Worthington, Emily (2015) Orchestrating British Musical Identity: Boult and the BBC Symphony Orchestra, 1930–39. In: The State We’re In: Directions in Researching Post-1900 British Music, 16-17 April 2015, University of Surrey, UK. (Unpublished)

The importance of orchestral performance as an arena for the establishment of British musical identity in the early twentieth century has until recently largely been overlooked by studies of British music history. Yet at the turn of the century, the national press was full of debates about the characteristic qualities that defined British orchestral playing, and during the 1920s nationalistic sentiment was used to stoke support for the establishment of a ‘permanent’, subsidised orchestra that could rival those of Berlin, Vienna and New York.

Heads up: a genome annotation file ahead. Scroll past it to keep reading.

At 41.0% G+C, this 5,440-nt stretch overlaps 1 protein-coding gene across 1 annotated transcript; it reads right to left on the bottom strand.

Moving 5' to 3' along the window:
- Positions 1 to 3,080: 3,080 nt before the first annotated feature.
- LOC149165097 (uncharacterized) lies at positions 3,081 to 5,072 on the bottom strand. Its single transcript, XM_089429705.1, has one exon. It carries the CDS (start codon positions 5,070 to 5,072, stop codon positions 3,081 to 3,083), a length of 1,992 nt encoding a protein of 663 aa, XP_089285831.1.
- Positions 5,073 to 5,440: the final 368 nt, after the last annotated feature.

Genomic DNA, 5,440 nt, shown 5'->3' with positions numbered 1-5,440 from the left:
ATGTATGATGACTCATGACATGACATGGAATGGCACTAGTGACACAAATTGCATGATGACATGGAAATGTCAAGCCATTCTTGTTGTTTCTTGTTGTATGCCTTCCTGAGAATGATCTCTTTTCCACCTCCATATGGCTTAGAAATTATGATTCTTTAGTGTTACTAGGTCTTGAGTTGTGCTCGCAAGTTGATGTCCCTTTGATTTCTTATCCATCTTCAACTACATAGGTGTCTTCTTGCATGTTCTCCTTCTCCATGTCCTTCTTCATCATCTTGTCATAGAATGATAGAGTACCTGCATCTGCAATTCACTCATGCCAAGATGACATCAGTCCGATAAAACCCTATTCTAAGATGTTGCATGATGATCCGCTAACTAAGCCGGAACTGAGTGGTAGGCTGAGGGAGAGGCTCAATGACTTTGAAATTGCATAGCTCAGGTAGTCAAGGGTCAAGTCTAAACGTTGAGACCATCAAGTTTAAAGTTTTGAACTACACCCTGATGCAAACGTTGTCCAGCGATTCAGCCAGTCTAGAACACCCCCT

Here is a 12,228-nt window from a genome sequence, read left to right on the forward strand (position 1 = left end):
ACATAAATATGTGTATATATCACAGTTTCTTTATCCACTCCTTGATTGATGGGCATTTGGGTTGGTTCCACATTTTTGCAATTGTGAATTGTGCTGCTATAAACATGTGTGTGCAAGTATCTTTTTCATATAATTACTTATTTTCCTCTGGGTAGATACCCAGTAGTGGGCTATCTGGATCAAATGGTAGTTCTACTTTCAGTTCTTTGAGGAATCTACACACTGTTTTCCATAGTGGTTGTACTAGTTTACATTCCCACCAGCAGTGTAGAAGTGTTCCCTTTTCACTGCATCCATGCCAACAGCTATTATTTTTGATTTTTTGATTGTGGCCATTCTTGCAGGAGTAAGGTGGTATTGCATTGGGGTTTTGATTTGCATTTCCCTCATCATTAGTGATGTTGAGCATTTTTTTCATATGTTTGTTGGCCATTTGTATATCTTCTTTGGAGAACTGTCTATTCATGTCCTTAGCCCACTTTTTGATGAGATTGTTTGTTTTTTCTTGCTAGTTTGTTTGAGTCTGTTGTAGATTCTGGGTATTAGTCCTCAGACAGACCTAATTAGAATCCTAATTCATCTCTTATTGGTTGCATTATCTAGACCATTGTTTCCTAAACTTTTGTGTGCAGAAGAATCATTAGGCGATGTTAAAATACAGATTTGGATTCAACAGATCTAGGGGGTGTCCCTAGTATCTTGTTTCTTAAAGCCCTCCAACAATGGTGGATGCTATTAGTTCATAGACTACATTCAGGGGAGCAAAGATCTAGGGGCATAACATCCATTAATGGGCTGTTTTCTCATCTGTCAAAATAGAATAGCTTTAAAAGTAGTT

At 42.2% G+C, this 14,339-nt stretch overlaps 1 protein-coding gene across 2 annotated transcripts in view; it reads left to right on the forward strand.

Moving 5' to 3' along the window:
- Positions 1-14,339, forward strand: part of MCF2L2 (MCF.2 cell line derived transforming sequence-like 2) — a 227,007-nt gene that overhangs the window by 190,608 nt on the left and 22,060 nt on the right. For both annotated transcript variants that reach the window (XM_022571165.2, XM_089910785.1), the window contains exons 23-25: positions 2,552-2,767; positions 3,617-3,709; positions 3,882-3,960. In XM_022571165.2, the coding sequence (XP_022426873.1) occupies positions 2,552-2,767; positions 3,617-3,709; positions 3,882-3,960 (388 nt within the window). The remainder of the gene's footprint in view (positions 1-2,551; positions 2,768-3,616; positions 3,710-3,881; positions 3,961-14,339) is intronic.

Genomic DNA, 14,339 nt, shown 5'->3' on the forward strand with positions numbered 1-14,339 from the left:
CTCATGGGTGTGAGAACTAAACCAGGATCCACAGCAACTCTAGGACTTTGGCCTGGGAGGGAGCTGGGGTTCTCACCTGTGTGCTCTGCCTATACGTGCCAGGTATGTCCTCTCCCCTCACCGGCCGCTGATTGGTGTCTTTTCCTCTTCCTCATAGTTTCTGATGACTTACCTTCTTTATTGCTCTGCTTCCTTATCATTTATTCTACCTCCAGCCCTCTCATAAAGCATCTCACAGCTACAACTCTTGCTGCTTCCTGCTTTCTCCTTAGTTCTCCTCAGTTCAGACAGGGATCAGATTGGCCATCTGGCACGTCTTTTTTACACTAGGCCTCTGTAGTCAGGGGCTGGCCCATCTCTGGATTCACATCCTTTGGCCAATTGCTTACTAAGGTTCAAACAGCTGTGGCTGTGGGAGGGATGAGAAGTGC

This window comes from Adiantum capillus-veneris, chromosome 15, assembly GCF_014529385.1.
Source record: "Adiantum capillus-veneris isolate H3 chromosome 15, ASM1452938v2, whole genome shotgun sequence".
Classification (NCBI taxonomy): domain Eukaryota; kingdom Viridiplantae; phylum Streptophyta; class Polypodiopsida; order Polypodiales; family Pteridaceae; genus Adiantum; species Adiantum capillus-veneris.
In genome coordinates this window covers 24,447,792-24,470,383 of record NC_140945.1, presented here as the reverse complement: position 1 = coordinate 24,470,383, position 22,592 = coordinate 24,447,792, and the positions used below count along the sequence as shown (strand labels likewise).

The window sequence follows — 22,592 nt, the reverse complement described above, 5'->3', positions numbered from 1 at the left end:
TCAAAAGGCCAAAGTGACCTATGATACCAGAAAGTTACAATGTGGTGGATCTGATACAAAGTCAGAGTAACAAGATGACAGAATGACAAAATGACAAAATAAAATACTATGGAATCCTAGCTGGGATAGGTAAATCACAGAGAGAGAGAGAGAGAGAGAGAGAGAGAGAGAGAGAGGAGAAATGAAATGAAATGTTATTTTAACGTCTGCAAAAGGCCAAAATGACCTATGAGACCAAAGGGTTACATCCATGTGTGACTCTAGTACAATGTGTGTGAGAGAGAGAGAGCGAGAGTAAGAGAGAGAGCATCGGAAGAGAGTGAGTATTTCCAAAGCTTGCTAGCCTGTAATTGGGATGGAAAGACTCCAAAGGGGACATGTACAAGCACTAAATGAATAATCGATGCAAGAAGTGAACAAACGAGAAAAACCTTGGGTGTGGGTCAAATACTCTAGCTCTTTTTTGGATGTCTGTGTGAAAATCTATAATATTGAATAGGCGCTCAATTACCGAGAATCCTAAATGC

The BBC entered this arena in the late 1920s, a young organisation rapidly transforming from private monopoly to public institution. Heady with its burgeoning cultural influence and eager to establish its ‘brand identity’, the Corporation answered the ‘orchestral problem’ by the creation of the BBC Symphony Orchestra. Documentary evidence and contemporary sound recordings reveal the BBC SO’s promotion of the Corporation’s modernist performance aesthetic, a style radically different from other orchestras of the period.

This paper explores the BBC’s motivations for creating the BBC SO, and how the BBC’s entwined vision of its own identity and that of the nation were manifested in its selection, training and management of musicians. Consideration of presentation of the orchestra show how the Corporation’s efforts to cement the positions of the orchestra and itself during the 1930s had a lasting effect on the history and historiography of music-making in Britain.

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